- The Ghost in the Machine: We are ghostly entities which
possess a body (the machine). Our bodies are inhabited by a self or a
soul that chooses the behavior to be executed by the body.
Pinker says the anxiety
about human nature can be boiled down to
He examines these fears,
tries to put them to rest, though I think he
didn't quite fully succeed. We still need to further study philosophy,
in the light of modern science, to come up with a new
philosophy that better matches what we've learned about the brain in
the past 30 years of Cognitive Science research. This is the New Enlightenment
of the 21st-century.
- If people are innately different, oppression and discrimination
would be justified.
- If people are innately immoral, hopes to improve the human
condition would be futile.
- If people are products of biology, free will would be a myth
and we could no longer hold people responsible for their actions.
- If people are products of biology, life would have no higher
meaning and purpose.
If you think about life rationally, it is devoid of meaning. But if you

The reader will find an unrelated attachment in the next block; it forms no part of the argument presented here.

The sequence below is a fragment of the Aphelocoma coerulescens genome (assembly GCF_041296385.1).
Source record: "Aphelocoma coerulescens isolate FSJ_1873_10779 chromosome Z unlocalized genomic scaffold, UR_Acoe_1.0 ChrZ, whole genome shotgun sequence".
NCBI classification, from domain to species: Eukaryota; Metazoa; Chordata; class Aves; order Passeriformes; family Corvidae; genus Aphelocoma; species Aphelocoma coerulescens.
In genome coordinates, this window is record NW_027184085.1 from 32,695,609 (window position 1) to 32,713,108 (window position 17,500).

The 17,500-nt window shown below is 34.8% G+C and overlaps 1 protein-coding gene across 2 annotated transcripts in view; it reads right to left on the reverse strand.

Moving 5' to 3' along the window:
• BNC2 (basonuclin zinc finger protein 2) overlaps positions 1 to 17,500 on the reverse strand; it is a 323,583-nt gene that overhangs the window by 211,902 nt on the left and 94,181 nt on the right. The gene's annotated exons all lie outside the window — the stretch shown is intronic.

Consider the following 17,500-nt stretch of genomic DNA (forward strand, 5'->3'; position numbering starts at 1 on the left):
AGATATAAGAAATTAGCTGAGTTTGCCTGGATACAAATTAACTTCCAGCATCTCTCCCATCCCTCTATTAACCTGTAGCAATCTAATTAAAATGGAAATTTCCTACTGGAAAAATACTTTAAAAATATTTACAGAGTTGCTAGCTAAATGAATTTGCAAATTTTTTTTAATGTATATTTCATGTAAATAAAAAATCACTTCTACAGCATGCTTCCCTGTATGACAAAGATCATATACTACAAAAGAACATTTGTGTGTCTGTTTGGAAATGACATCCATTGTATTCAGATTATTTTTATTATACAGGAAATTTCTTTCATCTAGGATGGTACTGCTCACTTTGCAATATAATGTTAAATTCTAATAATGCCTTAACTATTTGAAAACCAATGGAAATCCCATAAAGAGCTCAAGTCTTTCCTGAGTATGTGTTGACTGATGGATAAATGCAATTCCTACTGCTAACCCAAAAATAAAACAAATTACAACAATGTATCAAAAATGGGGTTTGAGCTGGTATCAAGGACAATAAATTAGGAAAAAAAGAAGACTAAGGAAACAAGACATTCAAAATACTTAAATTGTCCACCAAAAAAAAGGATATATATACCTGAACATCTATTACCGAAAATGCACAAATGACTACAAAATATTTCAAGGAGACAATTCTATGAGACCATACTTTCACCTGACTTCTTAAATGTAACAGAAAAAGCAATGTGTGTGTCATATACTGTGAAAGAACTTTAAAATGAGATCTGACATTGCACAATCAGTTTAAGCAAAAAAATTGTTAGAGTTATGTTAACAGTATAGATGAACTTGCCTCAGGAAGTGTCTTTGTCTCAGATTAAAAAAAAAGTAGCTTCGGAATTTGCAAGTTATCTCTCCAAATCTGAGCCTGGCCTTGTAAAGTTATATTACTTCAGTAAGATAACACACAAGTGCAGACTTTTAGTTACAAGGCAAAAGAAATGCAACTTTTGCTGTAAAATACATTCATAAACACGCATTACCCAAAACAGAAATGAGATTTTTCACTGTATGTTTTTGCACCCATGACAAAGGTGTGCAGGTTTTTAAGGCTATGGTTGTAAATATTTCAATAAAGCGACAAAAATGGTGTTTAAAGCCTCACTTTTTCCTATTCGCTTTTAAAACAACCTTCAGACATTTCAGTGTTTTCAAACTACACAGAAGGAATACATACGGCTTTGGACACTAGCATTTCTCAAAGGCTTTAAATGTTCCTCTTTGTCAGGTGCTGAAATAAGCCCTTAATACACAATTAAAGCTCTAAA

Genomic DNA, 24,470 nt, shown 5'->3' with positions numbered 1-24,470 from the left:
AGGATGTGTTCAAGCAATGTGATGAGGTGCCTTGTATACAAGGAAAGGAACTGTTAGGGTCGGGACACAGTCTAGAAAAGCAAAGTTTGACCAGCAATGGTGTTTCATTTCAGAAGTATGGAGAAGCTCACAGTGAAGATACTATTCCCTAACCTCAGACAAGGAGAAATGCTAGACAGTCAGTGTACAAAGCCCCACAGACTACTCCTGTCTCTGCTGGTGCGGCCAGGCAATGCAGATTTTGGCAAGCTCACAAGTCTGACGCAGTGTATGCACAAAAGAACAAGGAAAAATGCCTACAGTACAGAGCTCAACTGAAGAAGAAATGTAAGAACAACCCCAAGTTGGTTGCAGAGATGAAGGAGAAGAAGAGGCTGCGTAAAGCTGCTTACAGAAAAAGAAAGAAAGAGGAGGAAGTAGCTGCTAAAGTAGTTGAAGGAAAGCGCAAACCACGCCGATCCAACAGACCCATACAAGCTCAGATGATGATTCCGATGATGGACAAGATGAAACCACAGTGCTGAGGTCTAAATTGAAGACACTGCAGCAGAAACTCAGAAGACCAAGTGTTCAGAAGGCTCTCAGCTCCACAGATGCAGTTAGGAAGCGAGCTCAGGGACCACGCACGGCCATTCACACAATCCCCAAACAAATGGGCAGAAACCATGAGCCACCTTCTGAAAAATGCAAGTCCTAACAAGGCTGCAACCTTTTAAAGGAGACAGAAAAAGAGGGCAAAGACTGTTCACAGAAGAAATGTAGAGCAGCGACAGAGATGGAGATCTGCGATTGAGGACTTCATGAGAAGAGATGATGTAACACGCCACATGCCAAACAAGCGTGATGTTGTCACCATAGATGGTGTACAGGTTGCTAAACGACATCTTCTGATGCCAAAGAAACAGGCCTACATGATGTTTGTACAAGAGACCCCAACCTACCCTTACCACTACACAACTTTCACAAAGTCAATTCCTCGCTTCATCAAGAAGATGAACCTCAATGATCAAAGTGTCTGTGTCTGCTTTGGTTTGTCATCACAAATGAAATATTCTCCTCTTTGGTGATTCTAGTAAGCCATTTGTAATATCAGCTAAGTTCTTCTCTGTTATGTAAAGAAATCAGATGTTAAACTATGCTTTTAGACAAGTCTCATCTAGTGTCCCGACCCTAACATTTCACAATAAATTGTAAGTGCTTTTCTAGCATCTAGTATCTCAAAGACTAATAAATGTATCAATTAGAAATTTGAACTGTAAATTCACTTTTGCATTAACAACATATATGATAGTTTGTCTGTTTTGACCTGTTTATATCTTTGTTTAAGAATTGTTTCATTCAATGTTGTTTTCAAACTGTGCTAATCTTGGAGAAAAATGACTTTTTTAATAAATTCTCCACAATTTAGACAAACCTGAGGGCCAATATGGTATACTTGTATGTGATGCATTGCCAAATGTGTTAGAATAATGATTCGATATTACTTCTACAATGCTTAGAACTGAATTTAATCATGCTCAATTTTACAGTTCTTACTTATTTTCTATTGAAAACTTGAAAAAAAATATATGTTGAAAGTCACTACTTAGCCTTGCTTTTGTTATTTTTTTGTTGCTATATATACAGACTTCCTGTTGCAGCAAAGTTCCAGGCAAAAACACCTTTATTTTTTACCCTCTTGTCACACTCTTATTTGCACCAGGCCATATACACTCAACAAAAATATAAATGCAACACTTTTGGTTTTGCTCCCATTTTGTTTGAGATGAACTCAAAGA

think about life emotionally, suddenly it's full of
meaning. We are emotional beings. We can not escape that. Hence life
can have meaning.
Related to these concepts of
Soul, Spirit, "Ghost in the machine", is Consciousness. Part of being
human is being conscious of ourselves. We have the ability to refer to
our "self". Our "self" as perceiver can contemplate objects, the
perceived, and one of those objects is our self. The perceiver is
itself is part of the set of objects we can perceive. "Objects we can
perceive" includes itself as a member of the set. We have a set which
includes itself as a member. This is exactly the paradox that led Gödel
to discover his famous incompleteness theorem. If you are technically
inclined and enjoy mathematics and abstract thought, an excellent book
is the classic by Douglas R. Hofstadter, Gödel,
Escher, Bach: An Eternal Golden Braid.
Not a great title, since the book is really
about consciousness, yet that word doesn't appear anywhere in the
title. It's about how consciousness is an entity that can refer to